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Scouting Skoki - The Loop
Timestamp Free: 2019.04.24 - 17:10:02
Ranges: North America Ranges / Rocky Mountains / Canadian Rockies / Continental Ranges / Front Ranges / Slate Range
  (1 days)     Elevation Gain: 430m
Participants: David Wasserman, Greg Schoepp, Jo Eustace, Will Skaley, Nigel Tuffrey
Difficulty: 1: On-trail hiking
Five GMMC members loop counterclockwise around the Skoki area from Baker Lake Campground
The Skoki area of Banff National Park, north of Lake Louise, is one of the most well-known backcountry destinations in the park. It has a great deal to offer: a plethora of lakes, many non-technical peaks, flowered meadows, and a historic backcountry lodge. Despite hiking the Canadian Rockies off and on for a half-century, I had never visited the area. The closest I had come was about 40 years ago when I backpacked alone as far as the Halfway Hut. It was on that occasion that I first realized that I'm not temperamentally suited to backpacking solo. I spent the night at the hut, and then hiked back out.

This year, I offered to co-ordinate a Grant MacEwan Mountain Club backpack into the area. We would drive out from Edmonton on a Thursday morning, hit the Fish Creek Trailhead at around lunch time, and pack in as far as the Baker Lake Campground (some 14 km), which would be our base for hiking and scrambling for the next two or three days. By the time the participant list was finalized, it became two days for everyone.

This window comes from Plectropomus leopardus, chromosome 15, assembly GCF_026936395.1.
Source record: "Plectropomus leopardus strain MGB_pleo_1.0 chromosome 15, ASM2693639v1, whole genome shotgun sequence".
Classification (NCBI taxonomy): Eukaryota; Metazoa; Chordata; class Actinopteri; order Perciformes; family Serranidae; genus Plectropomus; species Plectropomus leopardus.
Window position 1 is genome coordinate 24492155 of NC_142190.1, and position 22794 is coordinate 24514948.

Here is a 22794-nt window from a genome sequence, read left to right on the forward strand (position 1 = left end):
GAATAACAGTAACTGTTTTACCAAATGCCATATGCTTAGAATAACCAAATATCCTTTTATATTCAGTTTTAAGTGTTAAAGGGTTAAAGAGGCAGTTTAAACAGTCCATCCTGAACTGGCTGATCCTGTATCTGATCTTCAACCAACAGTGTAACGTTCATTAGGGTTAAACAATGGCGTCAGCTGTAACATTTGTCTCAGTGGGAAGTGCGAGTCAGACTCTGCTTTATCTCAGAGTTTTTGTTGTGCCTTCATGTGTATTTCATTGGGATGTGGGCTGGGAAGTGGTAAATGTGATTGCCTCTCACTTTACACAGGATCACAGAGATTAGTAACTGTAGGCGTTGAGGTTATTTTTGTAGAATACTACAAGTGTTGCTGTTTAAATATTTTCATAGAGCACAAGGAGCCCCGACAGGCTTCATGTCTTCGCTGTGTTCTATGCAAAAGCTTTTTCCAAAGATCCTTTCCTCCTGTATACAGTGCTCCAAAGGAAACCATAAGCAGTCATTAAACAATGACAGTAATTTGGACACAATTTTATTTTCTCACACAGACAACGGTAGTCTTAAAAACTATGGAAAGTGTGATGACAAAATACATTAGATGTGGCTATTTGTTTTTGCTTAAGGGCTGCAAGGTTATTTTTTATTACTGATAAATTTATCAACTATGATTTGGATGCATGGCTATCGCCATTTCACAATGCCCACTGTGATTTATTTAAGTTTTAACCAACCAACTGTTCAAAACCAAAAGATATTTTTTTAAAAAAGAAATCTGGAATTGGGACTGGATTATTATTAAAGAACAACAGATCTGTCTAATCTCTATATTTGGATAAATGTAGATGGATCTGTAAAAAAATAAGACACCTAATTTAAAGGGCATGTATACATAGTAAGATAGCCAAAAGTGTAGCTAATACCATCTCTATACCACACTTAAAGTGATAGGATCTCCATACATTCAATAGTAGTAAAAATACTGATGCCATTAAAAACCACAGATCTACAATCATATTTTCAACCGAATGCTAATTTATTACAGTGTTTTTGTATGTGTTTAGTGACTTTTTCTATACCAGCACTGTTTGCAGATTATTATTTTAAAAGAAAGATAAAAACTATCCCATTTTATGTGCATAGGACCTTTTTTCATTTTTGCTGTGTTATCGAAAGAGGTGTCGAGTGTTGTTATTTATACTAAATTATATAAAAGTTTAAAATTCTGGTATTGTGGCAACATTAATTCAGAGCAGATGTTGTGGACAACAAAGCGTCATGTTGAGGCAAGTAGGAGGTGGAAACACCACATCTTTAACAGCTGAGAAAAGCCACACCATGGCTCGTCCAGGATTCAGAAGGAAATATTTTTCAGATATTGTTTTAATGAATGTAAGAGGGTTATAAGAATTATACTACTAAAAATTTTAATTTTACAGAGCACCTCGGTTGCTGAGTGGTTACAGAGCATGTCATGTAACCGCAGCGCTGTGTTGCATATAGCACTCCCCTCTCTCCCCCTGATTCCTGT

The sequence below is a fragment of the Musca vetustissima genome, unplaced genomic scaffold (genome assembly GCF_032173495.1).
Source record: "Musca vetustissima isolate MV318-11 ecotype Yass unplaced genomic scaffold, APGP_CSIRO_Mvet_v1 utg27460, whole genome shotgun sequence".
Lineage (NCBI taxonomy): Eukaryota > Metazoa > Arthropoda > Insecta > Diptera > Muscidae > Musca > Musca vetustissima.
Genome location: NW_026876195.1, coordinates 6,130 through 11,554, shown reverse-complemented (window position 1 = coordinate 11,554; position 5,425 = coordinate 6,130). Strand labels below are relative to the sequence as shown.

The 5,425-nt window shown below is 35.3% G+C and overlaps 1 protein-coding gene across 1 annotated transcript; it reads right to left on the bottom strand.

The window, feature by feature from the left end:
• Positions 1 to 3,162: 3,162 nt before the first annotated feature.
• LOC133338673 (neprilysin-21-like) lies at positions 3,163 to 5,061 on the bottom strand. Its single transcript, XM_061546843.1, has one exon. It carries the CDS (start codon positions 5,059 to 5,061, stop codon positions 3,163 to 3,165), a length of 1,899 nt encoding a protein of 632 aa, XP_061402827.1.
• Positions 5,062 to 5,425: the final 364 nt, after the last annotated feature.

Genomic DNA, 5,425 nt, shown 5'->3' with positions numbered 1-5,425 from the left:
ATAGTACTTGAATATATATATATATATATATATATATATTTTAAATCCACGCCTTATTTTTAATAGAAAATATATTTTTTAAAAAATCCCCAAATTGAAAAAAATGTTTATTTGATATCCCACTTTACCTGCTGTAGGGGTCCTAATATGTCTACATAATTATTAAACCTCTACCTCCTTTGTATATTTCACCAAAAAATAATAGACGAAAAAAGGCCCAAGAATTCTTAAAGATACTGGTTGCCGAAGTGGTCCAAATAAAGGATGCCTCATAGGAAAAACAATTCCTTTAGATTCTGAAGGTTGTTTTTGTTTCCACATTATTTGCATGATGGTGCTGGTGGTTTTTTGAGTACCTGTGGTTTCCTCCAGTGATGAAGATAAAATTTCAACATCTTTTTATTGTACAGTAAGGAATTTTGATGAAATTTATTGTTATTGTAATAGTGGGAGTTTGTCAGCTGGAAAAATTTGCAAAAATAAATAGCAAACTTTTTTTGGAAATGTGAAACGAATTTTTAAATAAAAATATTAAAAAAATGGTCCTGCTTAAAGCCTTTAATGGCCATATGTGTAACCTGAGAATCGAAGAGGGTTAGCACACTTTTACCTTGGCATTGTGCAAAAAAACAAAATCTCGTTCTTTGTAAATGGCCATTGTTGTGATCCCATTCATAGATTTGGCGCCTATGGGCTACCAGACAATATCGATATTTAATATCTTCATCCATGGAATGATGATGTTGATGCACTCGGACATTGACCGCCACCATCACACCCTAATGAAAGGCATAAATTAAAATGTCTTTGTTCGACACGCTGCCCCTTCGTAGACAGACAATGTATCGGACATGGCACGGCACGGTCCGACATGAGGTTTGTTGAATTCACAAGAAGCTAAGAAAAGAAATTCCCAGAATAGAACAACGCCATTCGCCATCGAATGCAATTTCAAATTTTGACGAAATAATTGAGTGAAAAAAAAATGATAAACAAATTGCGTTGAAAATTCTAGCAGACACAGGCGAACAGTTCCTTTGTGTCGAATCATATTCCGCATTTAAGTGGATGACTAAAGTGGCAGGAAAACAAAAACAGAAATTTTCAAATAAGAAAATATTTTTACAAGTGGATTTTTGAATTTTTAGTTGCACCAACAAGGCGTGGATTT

My goal was to see as much of the area as possible, and the other four in the group wanted the same. So on the third day, we set off to make a counterclockwise loop of the entire area.

We set off northward from Baker Lake Backcountry Campground at about 8:20 a.m., taking the trail over Cotton Grass Pass to the Red Deer Lakes. This section of trail passes from the headwaters of Baker Creek to the beginnings of the Red Deer River, a significant watershed. Baker Creek drains into the Bow River. The waters of the Red Deer and the Bow do not join until the Red Deer flows into the South Saskatchewan near Estuary, Saskatchewan, more than 450 km away. Despite its hydrographic importance, the pass is a long meadow.

As we crossed the pass, we heard a wolf...

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